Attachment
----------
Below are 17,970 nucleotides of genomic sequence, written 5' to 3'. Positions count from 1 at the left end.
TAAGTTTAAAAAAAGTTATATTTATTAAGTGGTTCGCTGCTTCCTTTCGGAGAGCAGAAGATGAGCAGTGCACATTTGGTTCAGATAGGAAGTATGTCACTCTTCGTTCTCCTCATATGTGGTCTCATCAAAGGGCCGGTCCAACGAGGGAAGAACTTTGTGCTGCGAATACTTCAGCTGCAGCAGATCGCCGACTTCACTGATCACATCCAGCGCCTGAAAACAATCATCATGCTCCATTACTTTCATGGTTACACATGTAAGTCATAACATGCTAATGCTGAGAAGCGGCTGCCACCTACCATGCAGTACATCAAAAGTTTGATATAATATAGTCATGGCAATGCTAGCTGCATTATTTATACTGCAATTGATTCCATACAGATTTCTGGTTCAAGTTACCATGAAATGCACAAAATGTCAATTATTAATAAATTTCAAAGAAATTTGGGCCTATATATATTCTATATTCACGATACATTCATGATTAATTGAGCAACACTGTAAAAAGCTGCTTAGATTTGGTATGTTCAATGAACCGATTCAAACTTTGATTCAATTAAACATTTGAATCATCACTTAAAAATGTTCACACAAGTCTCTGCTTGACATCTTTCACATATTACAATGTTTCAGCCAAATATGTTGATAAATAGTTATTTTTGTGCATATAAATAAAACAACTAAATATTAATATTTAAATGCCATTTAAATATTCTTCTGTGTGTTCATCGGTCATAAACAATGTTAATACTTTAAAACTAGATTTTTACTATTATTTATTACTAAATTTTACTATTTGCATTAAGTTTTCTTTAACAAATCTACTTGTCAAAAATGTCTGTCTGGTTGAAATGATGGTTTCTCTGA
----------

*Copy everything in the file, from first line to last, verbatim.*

Below are 17,970 nucleotides of genomic sequence, written 5' to 3'. Positions count from 1 at the left end.
TAAGTTTAAAAAAAGTTATATTTATTAAGTGGTTCGCTGCTTCCTTTCGGAGAGCAGAAGATGAGCAGTGCACATTTGGTTCAGATAGGAAGTATGTCACTCTTCGTTCTCCTCATATGTGGTCTCATCAAAGGGCCGGTCCAACGAGGGAAGAACTTTGTGCTGCGAATACTTCAGCTGCAGCAGATCGCCGACTTCACTGATCACATCCAGCGCCTGAAAACAATCATCATGCTCCATTACTTTCATGGTTACACATGTAAGTCATAACATGCTAATGCTGAGAAGCGGCTGCCACCTACCATGCAGTACATCAAAAGTTTGATATAATATAGTCATGGCAATGCTAGCTGCATTATTTATACTGCAATTGATTCCATACAGATTTCTGGTTCAAGTTACCATGAAATGCACAAAATGTCAATTATTAATAAATTTCAAAGAAATTTGGGCCTATATATATTCTATATTCACGATACATTCATGATTAATTGAGCAACACTGTAAAAAGCTGCTTAGATTTGGTATGTTCAATGAACCGATTCAAACTTTGATTCAATTAAACATTTGAATCATCACTTAAAAATGTTCACACAAGTCTCTGCTTGACATCTTTCACATATTACAATGTTTCAGCCAAATATGTTGATAAATAGTTATTTTTGTGCATATAAATAAAACAACTAAATATTAATATTTAAATGCCATTTAAATATTCTTCTGTGTGTTCATCGGTCATAAACAATGTTAATACTTTAAAACTAGATTTTTACTATTATTTATTACTAAATTTTACTATTTGCATTAAGTTTTCTTTAACAAATCTACTTGTCAAAAATGTCTGTCTGGTTGAAATGATGGTTTCTCTGA